Gardening Tips: Bushes and Shrubs

Editor’s Note: This column last appeared on 13 May 2020.


What to do this week

This is the time for tending to bushes and shrubs, or perhaps dividing them, so let’s talk about that.

If you have lilac, or elderberry, currants of course, rose bushes very often (especially the rugosa roses) or anything that is sending up little clones of itself around the base, you might want to divide them.

Lilacs (Spectator photo)

Lilacs (Spectator photo)

These clones get further and further from the original mother plant and maybe they are getting out of hand, taking over your yard. So even though you love the bushes, it has just become a bit too much shrub for you. Or maybe you want some of that shrub in a different place in the garden, or you want to give some away.

Ideally, you would root prune the clone in the fall. You would cut it off from the mother, but leave it in place, only digging it up for replanting the following Spring. That way the two shocks don’t come too close together. But, if you didn’t remember in the fall, you can still do it now.

Take a good sharp spade. A round-tipped one will do but a square one is a bit more efficient for this job. You can even sharpen it with a sharpening stone before use. Use the spade to cut around the new shoot, between that shoot and the mother plant. Dig up as much of the root as you can around it.

You most likely won’t be able to dig up enough root to feed all of the top growth that the shoot has developed. So long as it is still connected to the mother plant, it is still being fed by it, so the new independent plant will need to be cut back to match its new limited root system. Leave a few good strong buds, but cut the rest back. The idea is to insure that the root you have been able to dig up is not working too hard to support too many leaves.

If you want to be extra careful with the new plant you can pot it up, and give it some love and care for a while, even for a year, before you plant it out in its permanent spot.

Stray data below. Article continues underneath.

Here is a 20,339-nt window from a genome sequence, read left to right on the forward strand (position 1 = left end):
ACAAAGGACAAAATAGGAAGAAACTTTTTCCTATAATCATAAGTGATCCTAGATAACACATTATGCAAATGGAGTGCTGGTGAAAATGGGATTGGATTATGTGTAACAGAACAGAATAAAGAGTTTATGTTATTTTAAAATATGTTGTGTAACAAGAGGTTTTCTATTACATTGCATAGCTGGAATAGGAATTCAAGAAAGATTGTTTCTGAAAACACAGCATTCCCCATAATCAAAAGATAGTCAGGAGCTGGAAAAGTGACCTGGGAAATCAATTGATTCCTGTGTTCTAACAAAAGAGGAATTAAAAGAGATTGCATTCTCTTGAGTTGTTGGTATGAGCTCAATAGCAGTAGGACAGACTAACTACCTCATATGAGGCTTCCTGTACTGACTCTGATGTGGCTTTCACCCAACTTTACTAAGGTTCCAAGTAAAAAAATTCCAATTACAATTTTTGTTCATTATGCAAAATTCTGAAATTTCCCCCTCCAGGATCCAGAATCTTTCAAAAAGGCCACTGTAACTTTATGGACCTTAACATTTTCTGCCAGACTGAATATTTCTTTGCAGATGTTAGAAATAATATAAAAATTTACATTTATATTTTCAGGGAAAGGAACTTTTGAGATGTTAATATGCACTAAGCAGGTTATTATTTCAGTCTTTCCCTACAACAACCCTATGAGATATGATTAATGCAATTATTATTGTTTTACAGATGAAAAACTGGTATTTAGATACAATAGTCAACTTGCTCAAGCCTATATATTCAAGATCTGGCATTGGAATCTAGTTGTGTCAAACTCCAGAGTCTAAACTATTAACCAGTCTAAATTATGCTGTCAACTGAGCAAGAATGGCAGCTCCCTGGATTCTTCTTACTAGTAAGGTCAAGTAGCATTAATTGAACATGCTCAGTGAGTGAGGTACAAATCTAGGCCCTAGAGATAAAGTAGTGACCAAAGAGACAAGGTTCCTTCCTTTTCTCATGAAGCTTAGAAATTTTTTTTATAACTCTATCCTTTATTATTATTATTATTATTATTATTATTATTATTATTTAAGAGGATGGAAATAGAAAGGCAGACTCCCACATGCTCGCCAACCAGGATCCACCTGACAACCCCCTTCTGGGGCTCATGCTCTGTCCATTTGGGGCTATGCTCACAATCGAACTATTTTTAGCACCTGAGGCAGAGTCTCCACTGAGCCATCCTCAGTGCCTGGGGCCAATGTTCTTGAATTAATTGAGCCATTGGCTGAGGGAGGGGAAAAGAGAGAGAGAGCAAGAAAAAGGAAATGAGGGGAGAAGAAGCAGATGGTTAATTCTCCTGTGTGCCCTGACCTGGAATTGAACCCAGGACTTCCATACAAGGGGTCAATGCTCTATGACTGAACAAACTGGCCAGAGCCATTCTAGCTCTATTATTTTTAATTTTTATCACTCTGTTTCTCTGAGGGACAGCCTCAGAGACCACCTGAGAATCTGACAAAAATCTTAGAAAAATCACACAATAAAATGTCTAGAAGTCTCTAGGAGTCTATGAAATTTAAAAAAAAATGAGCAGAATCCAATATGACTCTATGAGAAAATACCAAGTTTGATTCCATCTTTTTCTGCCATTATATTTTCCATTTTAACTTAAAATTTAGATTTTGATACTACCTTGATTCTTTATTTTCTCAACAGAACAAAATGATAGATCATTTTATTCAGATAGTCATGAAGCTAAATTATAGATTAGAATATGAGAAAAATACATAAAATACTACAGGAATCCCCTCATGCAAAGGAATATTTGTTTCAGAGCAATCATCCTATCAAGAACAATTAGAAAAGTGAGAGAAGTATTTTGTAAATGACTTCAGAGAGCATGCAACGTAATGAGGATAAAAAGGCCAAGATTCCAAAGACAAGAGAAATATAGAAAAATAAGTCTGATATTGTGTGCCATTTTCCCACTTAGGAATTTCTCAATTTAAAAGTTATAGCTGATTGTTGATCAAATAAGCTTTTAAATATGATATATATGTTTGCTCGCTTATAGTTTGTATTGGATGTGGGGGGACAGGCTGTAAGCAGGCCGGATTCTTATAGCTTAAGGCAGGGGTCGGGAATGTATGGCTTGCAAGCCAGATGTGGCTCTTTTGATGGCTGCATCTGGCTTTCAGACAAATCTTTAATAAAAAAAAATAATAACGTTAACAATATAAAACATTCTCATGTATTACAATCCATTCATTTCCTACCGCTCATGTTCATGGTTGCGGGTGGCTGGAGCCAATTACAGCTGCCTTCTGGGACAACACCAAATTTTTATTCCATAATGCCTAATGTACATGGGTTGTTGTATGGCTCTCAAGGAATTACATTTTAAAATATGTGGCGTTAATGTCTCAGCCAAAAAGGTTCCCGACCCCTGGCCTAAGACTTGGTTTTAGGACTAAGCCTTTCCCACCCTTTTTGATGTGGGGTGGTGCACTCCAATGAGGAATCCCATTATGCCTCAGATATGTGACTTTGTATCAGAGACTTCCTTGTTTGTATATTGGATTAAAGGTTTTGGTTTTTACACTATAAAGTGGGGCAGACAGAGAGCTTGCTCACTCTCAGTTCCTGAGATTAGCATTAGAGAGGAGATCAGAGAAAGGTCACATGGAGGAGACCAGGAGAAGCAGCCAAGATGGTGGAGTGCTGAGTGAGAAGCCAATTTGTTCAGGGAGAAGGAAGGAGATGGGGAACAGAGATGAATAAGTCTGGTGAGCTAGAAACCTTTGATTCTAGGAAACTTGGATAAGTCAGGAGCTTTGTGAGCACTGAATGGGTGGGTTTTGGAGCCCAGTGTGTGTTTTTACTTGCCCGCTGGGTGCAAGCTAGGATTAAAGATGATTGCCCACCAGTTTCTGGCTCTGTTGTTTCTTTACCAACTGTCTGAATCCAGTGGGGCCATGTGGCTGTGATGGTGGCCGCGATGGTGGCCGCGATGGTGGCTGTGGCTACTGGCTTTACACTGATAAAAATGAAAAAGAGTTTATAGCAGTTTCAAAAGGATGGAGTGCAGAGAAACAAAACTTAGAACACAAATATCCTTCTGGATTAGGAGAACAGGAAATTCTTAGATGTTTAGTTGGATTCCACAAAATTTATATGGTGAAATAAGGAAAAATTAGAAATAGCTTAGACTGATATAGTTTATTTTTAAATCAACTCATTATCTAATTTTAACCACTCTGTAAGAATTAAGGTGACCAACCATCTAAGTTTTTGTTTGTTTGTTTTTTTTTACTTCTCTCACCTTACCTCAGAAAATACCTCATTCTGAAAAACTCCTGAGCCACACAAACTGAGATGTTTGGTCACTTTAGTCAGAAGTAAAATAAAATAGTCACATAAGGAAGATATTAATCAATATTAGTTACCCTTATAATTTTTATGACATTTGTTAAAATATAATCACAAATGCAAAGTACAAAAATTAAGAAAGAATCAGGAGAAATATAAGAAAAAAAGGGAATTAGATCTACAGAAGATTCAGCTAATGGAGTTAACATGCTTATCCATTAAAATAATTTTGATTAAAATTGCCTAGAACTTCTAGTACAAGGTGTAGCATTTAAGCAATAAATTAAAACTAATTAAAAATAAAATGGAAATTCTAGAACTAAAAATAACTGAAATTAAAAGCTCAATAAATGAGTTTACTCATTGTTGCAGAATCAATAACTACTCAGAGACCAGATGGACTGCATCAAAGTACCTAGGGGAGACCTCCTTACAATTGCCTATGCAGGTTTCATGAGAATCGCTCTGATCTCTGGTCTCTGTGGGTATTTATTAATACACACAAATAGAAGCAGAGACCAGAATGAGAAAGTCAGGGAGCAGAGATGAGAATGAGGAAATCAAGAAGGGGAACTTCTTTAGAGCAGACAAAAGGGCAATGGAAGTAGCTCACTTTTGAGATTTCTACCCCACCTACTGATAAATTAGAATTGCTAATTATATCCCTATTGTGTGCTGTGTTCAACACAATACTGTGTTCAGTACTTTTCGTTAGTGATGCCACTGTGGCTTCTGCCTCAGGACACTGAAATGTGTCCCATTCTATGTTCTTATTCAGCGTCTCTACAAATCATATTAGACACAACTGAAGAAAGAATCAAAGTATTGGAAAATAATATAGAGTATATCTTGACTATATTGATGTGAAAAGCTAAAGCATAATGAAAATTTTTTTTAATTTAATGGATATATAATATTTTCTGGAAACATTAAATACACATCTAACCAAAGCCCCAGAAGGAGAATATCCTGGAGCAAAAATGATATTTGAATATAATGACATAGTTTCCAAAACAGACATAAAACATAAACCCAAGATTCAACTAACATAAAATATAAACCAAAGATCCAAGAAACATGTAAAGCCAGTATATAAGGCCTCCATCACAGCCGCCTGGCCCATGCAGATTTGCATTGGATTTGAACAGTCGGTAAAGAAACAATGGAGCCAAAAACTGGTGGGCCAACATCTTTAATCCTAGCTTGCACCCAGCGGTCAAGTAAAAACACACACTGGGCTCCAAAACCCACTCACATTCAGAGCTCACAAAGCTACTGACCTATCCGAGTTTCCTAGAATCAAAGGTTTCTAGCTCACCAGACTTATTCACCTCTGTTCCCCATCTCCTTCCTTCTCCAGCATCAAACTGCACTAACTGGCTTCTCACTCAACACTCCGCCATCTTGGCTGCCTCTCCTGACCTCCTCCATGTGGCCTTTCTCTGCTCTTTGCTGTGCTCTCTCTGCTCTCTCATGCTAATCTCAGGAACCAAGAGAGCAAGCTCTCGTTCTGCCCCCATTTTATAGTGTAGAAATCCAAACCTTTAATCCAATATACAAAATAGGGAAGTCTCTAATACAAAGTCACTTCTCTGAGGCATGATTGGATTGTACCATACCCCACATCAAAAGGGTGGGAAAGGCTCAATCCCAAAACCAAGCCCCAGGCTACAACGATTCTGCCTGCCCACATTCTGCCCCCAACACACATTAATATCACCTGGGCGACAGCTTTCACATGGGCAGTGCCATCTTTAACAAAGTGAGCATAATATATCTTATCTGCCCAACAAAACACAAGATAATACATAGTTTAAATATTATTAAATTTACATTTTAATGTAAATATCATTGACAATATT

You are going to lose some of the new shoots you cut away this way — maybe the root wasn’t big enough, or the shock was just too much — so it is best to cut and prepare several new plants. Don’t rely on just one.

With the fruiting bushes, such as elderberry or currents, add lots of compost when you plant the clone. Fruiting is very expensive for a plant. It takes a lot of energy to fruit, so lots of food is needed. You will want to do this for your fruit-bearing bushes in general, the mother plants too. Put a good ring of rich compost around each plant, so that they give you another year of good fruit.

Bushes and shrubs don’t live as long as trees, generally, so if you have a main plant that is looking a bit tired, it is especially important to add compost. Another option, if the bush is perhaps getting to the end of its productive years, is to take it down, but first choose one of the young shoots that have been popping up. Leave it in place, and allow it to take over the spot. This way you will continue to have fruit for years to come.


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Market gardener, farmer, workshop leader, seed-saver, political candidate and mother, Michelle Smith has spent over 30 years coping with the challenges of our bioregion and in the process has built a store of practical and technical knowledge. The Inverness resident has served on the board of Seeds of Diversity Canada and represented Alternative Producers with the Federation of Agriculture but can do nothing about her hair. She is pictured with a head of Club Wheat, a seed that shares her approach to hairdressing.



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